“In 2014, donors and the political leaders recognized that there were opportunities. Those opportunities don’t come around often, and they did last year,” Temple said.

Of the more than 800 campaign payees that received at least $50,000 in 2013 and 2014, more than a third of the money went to recipients in and around Sacramento.

The Sacramento-based Republican firm GOCO Consultants netted about $2 million in 2013-14, among the most in the state. Veteran GOP operative Jimmy Camp – the C in the firm’s name – said the company had a great cycle and credited it to the state party’s improved finances.

“Money goes where people tell it to go,” said Camp, whose firm oversaw door-to-door efforts in several competitive races for the state Legislature. “The state party was really focused on the legislative races. We busted a supermajority and took out a couple incumbents.”

State campaign committees reported paying Democratic consulting firm JPM&M Inc. a net of $3.9 million during the last cycle. Among other efforts, the firm worked for the No on 45 campaign, as well as for the opponents of Proposition 46, which would have lifted the pain-and-suffering cap on medical malpractice claims.

“We’ve been really fortunate we’ve done as well as we’ve done,” the firm’s Josh Pulliam said, adding that its goal is to elect good people and improve the state.

Besides the spending on state races, hundreds of California-based companies received direct payments of $187 million from federal campaign committees in 2013 and 2014, records show. Unlike the state, federal committees do not disclose subvendor payments, so it’s impossible to get a full picture of where federal campaigns spent their money.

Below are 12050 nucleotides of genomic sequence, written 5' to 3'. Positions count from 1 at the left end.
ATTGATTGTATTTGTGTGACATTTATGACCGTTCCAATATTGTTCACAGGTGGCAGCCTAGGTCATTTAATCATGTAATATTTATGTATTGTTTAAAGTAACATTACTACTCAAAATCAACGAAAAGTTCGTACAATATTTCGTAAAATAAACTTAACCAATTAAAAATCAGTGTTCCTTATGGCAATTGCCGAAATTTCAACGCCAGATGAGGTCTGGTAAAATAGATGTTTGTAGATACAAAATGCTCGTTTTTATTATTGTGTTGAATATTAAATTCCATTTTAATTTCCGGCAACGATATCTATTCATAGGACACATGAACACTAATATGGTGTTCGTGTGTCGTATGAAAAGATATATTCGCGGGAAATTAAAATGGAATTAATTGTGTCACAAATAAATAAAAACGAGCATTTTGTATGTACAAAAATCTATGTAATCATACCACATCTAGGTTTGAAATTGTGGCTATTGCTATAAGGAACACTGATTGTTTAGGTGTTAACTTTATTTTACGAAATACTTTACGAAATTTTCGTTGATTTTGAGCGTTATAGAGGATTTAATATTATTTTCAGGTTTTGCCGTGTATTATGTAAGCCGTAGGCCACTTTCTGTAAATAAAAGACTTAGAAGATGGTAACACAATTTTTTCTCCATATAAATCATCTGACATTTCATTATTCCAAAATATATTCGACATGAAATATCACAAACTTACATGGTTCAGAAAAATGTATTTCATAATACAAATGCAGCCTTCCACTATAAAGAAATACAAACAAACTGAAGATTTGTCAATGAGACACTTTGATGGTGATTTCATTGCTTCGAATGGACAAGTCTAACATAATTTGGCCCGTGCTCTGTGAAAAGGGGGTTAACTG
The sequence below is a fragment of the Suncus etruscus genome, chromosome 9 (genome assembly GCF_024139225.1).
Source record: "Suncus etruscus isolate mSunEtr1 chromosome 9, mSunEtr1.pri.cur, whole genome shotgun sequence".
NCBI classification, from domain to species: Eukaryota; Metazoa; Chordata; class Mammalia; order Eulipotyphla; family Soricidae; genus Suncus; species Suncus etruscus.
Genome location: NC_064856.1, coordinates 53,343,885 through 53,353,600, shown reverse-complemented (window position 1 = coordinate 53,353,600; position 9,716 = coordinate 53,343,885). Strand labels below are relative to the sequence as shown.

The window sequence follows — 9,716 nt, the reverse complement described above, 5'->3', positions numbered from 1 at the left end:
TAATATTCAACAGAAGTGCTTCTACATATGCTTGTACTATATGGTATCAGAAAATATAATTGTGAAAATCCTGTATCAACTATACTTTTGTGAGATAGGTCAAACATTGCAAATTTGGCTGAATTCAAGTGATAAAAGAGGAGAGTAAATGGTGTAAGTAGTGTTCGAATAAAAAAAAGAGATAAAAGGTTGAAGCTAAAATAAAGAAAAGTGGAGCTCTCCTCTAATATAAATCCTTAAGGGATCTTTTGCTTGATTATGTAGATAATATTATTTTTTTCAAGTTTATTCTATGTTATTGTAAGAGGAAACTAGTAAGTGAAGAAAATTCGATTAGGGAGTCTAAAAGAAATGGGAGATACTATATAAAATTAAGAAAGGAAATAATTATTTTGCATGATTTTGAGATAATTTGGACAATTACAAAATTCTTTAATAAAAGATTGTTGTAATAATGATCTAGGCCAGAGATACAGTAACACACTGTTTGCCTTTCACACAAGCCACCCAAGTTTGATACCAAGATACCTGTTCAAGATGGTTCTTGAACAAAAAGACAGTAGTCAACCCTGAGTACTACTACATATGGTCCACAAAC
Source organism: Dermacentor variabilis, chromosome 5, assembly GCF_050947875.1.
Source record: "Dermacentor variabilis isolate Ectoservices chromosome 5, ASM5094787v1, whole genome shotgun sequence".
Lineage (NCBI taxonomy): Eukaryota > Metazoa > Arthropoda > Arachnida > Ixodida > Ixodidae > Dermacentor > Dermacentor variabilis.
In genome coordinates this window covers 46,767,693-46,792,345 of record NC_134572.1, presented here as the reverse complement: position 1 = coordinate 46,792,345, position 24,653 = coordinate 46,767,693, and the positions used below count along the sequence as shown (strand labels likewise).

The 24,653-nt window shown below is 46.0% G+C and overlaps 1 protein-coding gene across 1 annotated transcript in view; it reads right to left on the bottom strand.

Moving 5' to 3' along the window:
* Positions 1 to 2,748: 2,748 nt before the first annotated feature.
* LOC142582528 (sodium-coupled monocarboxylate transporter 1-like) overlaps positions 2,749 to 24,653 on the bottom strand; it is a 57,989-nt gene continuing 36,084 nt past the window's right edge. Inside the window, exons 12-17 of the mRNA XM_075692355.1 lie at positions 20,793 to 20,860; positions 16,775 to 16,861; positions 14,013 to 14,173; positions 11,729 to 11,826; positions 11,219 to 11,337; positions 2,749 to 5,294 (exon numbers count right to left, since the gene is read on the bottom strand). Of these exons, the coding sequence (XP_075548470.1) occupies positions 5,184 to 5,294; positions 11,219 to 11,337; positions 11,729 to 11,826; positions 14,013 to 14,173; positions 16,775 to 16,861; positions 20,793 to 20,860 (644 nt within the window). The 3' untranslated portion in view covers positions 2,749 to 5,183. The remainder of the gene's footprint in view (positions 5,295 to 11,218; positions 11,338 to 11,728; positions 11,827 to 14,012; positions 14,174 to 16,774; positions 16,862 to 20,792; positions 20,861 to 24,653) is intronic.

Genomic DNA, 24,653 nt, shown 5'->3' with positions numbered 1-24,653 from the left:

The secretary of state reports underscore the extent to which, several years after Barack Obama’s presidential campaign broke new ground in using technology to target voters, California campaigns increasingly make use of high-tech tools.

Temple, the Republican consultant, said two things are behind the shift. One is a steady drop in the number of people watching TV, listening to radio or reading campaign mail, which are traditional methods of communicating with voters. At the same time, he said, technology now allows campaigns to target specific voters with specific online ads, rather than just putting a banner ad on Facebook.

“It’s like sticking a sign on someone’s front door as they walk in the house,” Temple said.

The reports also highlight the extent to which the state’s political business, which traditionally has broken down along ideological lines, has evolved in an era of high-spending outside groups and runoffs between members of the same party.

In some cases, Republican consultants worked for independent groups that favored a Democratic candidate, or Democratic firms worked for outside groups involved in Republican vs. Republican contests. Some union-allied firms worked for outside committees mostly bankrolled by business, while companies specializing in environmental causes in some cases signed on with groups that received funding from oil interests.

The firm of Democratic political consultant Gale Kaufman received $3.6 million from state campaigns in 2013-14, records show, and advised the No on 46 campaign as well as Democrat Tim Sbranti in a bitter East Bay Assembly race that attracted several million dollars in outside spending. Other Democrat-aligned firms worked for outside committees that criticized Sbranti or backed union-opposed Steve Glazer during the primary.

“I watched friends of mine do things that made me very upset,” said Kaufman, adding that the scale of the spending last year “does feel to me like it’s become more of a sport than it used to be.”

Call Jim Miller, Bee Capitol Bureau, (916) 326-5521. Follow him on Twitter @jimmiller2.